View Full Version : Cases from today's sheriff court session

01-Oct-12, 22:34
Bike versus baseball bat in street confrontation sheriff court hears

AN unemployed teenager carried out a baseball attack after his victim made an offensive remark to him.
Sixteen-year-old Duncan Munro admitted the assault and was given a chance to sort out his problems under a six-month supervision order.
The incident took place in Leith Walk, Wick, on February 17, this year, the town's sheriff court heard yesterday.
Senior fiscal depute, David Barclay, said that the victim, John Stewart, was struck once in the stomach which inflicted a bruise. Mr Barclay stressed that the bat had not been introduced by Munro but had been borrowed from someone nearby.
That was confirmed by solicitor Ian Houston, who said that Munro, of 6 Kirkhill, Wick, had encountered Mr Stewart while walking past the latter’s house.
Mr Houston said:”Mr Stewart made reference to a case in which my client had been a witness and passed a remark which my client found offensive. The accused then took possession of the baseball bat from someone nearby . The two men walked towards each other, Mr Stewart holding a child’s cycle which he appeared to be using as a weapon . At that point, Munro struck him with the bat and then retreated from the scene.”
Sheriff Andrew Berry imposed a six-month supervision order to give Munro,a first offender, a chance to liaise with social workers, and the counselling organisation he had already been in touch with.

Texts to ex were 'offensive'

A WICK teenager, who sent offensive texts messages to his ex-girlfriend, was given a chance to demonstrate he can behave himself.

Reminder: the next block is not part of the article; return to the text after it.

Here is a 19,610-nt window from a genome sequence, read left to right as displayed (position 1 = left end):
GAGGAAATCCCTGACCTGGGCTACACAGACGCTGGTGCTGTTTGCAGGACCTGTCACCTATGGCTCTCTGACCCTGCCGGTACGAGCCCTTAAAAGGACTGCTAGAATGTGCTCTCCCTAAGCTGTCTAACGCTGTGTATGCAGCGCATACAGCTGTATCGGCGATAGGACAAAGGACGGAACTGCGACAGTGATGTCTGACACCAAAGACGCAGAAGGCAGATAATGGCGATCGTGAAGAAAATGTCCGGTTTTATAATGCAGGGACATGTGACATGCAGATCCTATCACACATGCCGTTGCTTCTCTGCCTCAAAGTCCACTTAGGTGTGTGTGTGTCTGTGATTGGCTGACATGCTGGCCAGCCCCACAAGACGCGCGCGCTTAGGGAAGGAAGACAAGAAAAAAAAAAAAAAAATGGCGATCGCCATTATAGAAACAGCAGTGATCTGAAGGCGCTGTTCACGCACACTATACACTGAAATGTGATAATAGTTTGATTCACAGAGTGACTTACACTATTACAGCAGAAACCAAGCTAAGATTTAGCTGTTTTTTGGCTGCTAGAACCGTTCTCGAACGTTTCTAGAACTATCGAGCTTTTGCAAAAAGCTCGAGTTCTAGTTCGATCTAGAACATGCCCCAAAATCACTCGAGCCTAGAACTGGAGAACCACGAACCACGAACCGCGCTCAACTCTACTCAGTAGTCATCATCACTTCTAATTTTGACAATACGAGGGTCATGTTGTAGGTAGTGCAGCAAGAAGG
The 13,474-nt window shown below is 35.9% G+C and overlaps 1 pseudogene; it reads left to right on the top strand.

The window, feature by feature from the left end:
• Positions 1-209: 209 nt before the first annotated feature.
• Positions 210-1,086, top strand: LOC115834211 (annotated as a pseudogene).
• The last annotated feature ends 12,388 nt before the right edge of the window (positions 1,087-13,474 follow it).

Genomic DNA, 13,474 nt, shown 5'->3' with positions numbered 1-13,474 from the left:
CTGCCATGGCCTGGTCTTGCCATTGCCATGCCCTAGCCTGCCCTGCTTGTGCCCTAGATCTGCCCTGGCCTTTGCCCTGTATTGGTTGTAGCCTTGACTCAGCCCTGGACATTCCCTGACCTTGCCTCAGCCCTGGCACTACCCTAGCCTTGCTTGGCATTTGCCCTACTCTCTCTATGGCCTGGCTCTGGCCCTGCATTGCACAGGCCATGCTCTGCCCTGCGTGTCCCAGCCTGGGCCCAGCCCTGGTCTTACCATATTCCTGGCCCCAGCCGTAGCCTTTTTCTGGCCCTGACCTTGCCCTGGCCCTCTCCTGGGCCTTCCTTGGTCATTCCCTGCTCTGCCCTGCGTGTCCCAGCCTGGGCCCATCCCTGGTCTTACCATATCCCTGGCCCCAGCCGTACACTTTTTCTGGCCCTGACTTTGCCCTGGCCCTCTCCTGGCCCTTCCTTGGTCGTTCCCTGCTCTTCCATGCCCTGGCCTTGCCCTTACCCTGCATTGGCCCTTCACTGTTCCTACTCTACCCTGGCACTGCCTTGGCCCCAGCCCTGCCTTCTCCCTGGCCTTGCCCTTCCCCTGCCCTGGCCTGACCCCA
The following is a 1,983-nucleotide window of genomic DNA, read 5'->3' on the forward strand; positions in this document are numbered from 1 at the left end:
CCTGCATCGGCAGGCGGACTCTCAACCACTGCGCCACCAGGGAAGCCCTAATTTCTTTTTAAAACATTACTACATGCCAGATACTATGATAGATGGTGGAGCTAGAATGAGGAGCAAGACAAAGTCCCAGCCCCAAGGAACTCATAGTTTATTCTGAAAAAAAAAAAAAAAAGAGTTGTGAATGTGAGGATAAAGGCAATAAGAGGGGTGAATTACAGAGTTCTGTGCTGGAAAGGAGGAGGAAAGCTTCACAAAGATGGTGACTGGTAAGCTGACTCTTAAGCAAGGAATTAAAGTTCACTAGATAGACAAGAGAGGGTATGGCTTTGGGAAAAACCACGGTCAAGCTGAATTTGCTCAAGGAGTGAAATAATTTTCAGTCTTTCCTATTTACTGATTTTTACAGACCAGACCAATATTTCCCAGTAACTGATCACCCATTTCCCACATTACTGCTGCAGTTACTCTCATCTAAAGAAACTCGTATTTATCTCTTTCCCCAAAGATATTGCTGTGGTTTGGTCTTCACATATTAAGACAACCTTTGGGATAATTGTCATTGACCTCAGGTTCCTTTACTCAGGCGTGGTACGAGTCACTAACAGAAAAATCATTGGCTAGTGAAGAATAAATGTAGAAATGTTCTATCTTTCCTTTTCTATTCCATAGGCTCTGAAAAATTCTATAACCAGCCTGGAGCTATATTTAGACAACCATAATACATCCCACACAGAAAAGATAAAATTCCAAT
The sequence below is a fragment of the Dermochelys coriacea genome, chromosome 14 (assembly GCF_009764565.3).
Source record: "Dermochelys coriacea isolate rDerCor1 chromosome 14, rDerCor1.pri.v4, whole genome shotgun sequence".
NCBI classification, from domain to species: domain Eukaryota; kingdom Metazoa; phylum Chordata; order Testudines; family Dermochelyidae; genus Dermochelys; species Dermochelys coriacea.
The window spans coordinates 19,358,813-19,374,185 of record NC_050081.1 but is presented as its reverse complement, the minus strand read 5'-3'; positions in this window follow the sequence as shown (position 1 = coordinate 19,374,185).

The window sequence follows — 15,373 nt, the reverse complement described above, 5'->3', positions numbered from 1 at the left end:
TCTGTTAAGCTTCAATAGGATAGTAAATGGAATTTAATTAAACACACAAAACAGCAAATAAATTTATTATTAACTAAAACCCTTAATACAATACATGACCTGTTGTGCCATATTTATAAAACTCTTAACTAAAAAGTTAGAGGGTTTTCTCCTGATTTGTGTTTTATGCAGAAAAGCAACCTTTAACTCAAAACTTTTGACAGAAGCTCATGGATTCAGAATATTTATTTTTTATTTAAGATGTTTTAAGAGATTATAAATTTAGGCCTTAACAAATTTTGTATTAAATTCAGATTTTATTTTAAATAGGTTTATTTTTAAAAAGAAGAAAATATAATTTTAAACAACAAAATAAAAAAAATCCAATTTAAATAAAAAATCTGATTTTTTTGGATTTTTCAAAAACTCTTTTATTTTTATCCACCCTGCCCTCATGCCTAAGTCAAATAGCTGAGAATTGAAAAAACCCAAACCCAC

Sentence on Kevan (correct spelling) Fraser, of 57 Glamis Road, Wick, was deferred after he pleaded guilty.
The court was told that the 17-year-old’s long-term relationship with Melissa Mackie had “fizzled out” a fortnight before the text traffic, between September first and second.
Senior fiscal depute, David Barclay, said that messages had escalated from being robust and to the point, to being abusive and threatening and had gone “over the score.” When seen by the police, however, Fraser claimed that some of the text replies he had received from Miss Mackie had been "of a similar and unfriendly nature”.
Solicitor Neil Wilson said that the accused was “thoroughly embarrassed and ashamed” of his actions.
Mr Wilson said that had the offence happened 20 years ago it would have been a case of "the least said, the sooner mended" and would probably not have ended up in court. But because of modern technology, the messages, which were "grossly inappropriate", were on permanent record.
Sheriff Andrew Berry, who noted that Fraser was a first offender and not likely to repeat his conduct, deferred sentence on him for six months.